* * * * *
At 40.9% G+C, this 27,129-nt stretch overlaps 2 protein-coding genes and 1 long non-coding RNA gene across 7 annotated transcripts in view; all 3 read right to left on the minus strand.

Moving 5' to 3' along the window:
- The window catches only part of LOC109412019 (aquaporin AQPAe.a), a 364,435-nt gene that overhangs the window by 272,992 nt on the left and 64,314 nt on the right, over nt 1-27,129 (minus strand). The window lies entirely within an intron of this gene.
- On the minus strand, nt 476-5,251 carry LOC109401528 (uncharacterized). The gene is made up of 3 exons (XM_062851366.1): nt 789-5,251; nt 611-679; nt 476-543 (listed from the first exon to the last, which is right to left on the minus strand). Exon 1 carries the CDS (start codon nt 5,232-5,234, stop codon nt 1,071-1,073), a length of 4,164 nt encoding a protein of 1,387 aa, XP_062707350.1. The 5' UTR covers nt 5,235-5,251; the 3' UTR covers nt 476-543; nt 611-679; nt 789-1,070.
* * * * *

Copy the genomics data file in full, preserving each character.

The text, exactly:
At 40.9% G+C, this 27,129-nt stretch overlaps 2 protein-coding genes and 1 long non-coding RNA gene across 7 annotated transcripts in view; all 3 read right to left on the minus strand.

Moving 5' to 3' along the window:
- The window catches only part of LOC109412019 (aquaporin AQPAe.a), a 364,435-nt gene that overhangs the window by 272,992 nt on the left and 64,314 nt on the right, over nt 1-27,129 (minus strand). The window lies entirely within an intron of this gene.
- On the minus strand, nt 476-5,251 carry LOC109401528 (uncharacterized). The gene is made up of 3 exons (XM_062851366.1): nt 789-5,251; nt 611-679; nt 476-543 (listed from the first exon to the last, which is right to left on the minus strand). Exon 1 carries the CDS (start codon nt 5,232-5,234, stop codon nt 1,071-1,073), a length of 4,164 nt encoding a protein of 1,387 aa, XP_062707350.1. The 5' UTR covers nt 5,235-5,251; the 3' UTR covers nt 476-543; nt 611-679; nt 789-1,070.